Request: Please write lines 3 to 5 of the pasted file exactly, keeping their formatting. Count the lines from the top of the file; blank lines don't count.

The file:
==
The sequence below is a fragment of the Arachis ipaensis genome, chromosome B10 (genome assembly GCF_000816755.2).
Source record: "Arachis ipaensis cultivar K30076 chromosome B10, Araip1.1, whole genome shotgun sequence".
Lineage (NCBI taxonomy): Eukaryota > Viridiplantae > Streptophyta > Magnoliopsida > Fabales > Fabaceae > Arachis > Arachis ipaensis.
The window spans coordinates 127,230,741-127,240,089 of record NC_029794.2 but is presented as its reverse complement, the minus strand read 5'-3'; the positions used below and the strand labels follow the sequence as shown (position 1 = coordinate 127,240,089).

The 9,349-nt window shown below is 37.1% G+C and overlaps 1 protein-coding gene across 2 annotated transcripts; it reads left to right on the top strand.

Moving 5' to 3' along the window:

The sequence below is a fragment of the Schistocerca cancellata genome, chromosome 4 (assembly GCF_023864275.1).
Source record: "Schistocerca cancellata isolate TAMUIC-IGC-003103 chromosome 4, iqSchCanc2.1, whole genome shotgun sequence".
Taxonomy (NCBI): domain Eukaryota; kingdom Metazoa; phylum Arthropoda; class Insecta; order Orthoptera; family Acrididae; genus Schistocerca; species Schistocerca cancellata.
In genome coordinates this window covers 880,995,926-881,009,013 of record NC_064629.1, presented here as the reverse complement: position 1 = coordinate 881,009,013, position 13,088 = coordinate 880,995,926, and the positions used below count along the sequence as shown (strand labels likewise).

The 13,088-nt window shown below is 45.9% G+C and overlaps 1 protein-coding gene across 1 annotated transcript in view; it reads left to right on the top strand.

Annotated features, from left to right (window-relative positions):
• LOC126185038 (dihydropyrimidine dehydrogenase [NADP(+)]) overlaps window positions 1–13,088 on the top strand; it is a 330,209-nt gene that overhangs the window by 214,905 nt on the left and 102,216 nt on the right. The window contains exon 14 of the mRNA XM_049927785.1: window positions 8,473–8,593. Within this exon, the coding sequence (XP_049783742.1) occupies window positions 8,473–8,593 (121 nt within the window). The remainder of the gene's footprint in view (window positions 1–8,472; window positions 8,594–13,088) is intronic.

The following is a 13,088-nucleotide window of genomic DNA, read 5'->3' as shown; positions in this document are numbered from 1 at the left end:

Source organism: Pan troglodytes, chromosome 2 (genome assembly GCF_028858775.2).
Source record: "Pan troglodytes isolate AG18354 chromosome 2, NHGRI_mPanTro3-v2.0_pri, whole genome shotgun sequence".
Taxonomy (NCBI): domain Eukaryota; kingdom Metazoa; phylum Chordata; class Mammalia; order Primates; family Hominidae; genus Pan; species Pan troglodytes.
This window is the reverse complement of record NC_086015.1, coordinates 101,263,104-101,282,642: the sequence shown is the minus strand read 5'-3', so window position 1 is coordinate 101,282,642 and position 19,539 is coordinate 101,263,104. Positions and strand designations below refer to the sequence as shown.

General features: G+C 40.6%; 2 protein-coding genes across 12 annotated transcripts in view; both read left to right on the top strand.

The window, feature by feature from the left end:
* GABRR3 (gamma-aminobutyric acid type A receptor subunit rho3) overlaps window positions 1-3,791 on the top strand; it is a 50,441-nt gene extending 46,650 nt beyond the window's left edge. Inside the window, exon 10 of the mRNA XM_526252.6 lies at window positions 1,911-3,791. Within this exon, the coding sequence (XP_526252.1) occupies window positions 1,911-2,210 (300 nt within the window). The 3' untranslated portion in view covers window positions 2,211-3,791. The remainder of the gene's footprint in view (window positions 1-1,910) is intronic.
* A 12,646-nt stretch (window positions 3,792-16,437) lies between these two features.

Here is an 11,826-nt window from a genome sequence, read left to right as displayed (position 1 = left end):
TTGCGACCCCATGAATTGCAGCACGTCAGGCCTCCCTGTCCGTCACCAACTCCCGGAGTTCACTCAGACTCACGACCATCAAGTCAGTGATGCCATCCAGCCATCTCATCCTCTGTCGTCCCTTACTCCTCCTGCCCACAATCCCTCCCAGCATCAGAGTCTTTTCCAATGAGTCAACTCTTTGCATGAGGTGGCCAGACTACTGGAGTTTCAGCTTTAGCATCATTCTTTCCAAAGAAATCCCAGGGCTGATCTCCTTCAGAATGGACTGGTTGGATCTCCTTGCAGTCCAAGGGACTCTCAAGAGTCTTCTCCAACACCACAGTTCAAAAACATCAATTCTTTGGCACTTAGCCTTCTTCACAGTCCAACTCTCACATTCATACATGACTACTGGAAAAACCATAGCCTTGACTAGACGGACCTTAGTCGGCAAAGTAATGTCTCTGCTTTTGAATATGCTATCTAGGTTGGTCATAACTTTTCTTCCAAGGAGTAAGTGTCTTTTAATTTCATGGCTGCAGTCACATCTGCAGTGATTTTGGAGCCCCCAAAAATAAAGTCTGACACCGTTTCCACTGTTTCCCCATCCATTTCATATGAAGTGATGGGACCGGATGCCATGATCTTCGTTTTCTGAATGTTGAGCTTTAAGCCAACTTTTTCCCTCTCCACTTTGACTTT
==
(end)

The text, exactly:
Lineage (NCBI taxonomy): Eukaryota > Viridiplantae > Streptophyta > Magnoliopsida > Fabales > Fabaceae > Arachis > Arachis ipaensis.
The window spans coordinates 127,230,741-127,240,089 of record NC_029794.2 but is presented as its reverse complement, the minus strand read 5'-3'; the positions used below and the strand labels follow the sequence as shown (position 1 = coordinate 127,240,089).

The 9,349-nt window shown below is 37.1% G+C and overlaps 1 protein-coding gene across 2 annotated transcripts; it reads left to right on the top strand.